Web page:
Because of their potential environmental impacts, these generally small businesses have become some of the state's most heavily regulated. Marinas face a variety of federal, state, and local regulatory requirements covering such issues as structures in navigable waters, dredging to maintain boat access, and stormwater runoff. To comply with regulations regarding hazardous materials and waste, fueling operations, and oil spill planning, marina owners and operators must undergo significant planning and reporting exercises. Overall, the costs associated with regulatory compliance can be significant to marinas, which operate already within a highly competitive industry.
These costs, coupled with development pressure in coastal communities, can lead marinas to seriously consider other options, such as selling to developers of housing or retail establishments. Private development of this kind generates its own potential pollution problems, and exacerbates issues of increasingly limited water access and available boat slips and moorings.
One practice that can impose a regulatory burden and cost to marinas is pressure washing boat hulls. Because copper and other contaminants in boat paint can be washed into nearby water bodies, pressure washing is subject to federal regulations that require significant pretreatment of the wash-water prior to discharge. As part of a comprehensive effort to assist marinas in tackling this difficult issue, CZM awarded $12,500 each to Cape Ann Marina in Gloucester and Arey's Pond Boatyard in Orleans to install treatment systems that will remove pollutants from the washwater, as well as to host demonstrations so that other marina operators, state officials, and the public can see how these systems work. The CZM website has additional information about this program at http://www.mass.gov/czm/marinas/pressurewashing.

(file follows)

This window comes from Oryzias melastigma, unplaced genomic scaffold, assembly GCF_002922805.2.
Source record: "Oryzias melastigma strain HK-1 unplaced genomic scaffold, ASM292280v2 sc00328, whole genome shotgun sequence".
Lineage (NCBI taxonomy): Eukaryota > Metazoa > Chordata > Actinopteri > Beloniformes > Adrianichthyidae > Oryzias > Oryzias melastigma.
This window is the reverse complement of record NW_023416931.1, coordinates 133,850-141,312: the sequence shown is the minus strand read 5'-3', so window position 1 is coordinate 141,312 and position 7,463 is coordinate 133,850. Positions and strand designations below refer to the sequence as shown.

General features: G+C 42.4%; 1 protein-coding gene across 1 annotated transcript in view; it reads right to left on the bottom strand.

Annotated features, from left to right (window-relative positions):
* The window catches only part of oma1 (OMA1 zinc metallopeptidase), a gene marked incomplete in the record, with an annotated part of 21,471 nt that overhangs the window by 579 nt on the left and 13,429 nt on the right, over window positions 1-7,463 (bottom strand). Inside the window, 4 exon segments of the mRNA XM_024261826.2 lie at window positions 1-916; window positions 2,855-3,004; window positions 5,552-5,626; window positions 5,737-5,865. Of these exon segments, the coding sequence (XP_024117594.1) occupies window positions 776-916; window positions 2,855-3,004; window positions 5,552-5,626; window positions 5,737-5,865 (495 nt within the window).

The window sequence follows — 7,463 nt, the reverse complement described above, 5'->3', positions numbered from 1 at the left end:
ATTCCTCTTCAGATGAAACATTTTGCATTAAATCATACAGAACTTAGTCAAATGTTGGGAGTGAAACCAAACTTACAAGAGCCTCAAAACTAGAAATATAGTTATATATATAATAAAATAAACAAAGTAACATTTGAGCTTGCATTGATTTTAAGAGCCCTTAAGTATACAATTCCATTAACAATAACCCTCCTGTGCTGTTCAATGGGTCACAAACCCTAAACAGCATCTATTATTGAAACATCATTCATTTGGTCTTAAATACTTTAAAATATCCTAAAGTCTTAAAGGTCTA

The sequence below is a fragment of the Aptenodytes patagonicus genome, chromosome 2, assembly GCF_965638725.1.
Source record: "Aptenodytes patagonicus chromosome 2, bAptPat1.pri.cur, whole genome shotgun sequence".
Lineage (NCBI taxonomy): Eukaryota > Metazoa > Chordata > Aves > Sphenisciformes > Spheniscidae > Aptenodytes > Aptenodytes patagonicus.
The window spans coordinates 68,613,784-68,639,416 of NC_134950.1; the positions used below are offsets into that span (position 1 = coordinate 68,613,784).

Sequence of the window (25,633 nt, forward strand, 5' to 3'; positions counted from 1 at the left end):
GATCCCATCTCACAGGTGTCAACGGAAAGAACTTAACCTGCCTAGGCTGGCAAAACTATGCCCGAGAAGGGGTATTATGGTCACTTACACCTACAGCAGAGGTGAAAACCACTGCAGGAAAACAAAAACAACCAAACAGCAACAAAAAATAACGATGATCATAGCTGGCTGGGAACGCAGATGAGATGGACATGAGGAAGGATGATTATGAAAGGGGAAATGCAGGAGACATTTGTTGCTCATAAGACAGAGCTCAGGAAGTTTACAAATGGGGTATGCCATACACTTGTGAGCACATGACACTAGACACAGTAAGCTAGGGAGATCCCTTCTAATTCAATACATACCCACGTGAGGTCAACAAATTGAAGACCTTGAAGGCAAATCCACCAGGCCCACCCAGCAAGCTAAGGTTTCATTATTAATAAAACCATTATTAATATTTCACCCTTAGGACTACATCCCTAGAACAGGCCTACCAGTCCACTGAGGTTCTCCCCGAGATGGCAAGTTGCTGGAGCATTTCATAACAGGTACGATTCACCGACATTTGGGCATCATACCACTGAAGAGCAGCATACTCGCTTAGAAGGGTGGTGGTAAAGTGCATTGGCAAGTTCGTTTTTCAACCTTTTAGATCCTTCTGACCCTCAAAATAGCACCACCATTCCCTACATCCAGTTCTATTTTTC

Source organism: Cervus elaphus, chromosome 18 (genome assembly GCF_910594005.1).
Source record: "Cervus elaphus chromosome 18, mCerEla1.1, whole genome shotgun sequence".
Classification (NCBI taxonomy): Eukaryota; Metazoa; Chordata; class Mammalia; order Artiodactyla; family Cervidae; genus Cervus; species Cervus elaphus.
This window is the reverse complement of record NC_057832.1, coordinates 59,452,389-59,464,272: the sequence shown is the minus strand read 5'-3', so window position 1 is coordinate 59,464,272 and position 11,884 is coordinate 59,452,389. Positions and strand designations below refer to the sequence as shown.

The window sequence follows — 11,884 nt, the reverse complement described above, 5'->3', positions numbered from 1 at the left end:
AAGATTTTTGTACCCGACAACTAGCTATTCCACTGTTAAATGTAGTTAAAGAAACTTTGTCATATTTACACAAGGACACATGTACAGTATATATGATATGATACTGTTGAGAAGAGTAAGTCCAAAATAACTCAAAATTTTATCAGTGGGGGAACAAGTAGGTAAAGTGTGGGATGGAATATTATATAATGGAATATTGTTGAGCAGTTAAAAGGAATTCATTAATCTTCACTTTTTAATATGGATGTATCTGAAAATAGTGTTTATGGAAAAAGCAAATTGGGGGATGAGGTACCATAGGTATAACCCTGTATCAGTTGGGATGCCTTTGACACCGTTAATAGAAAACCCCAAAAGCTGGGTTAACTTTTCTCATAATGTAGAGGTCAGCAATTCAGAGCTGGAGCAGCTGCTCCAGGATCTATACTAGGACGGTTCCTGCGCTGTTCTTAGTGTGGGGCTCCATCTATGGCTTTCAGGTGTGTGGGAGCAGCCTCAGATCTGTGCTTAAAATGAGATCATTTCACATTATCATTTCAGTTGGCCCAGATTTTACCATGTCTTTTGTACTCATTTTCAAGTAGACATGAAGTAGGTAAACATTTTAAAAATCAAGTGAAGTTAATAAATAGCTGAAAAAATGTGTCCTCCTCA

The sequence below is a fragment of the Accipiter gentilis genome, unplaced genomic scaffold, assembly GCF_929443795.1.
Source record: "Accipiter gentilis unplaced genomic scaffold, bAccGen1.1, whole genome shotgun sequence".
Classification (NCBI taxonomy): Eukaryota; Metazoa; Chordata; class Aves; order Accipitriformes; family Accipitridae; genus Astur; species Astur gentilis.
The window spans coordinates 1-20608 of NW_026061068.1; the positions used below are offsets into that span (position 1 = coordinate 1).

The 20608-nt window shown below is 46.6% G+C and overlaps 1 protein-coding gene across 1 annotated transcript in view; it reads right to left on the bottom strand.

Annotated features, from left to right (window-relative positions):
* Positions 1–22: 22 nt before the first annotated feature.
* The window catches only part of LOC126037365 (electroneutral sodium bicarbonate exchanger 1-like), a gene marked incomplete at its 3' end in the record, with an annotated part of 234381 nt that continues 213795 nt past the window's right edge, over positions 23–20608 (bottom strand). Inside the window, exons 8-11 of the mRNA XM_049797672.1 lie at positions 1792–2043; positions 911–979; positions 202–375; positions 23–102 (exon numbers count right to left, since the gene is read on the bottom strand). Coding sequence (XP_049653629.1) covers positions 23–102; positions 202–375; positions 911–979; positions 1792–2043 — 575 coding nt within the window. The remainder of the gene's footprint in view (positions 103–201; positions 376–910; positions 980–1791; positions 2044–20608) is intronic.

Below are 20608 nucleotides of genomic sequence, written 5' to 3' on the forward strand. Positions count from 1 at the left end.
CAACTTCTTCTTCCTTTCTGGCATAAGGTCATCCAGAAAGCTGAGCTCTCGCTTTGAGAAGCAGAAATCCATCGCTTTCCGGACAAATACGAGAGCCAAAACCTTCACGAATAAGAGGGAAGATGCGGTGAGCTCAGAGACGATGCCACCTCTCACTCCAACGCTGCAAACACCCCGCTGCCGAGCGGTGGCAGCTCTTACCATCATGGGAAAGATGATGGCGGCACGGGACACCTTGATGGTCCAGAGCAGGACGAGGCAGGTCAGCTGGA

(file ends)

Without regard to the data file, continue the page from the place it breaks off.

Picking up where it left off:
Clean Marina Program
To help balance water quality protection with the benefits of improving boater access to the coast, CZM, in partnership with the marina industry, is developing the Massachusetts Clean Marina Program. This volunteer, incentive-based effort will recognize marinas that are not only in environmental compliance, but strive to go a step further in lessening their impact on the coastal environment. This program is modeled after successful programs in other states, such as Maryland, which certified 74 clean marinas as of August 2004. Maryland Clean Marinas benefit from the significant publicity the program provides, which includes periodic newsletters and press releases, a flag to fly at the marina, and use of the program logo on stationary and other marina correspondence. The positive working relationship created also results in better compliance with environmental regulations without the need for costly enforcement actions.
Through the Massachusetts Clean Marina Program, CZM will be available to assist marinas with regulatory compliance and strategies to address the wide array of pollution issues. Together, this will result in effective, individual, and innovative solutions to environmental problems, improved public access to the water, and an economic boost to an industry so vital to the Massachusetts maritime economy.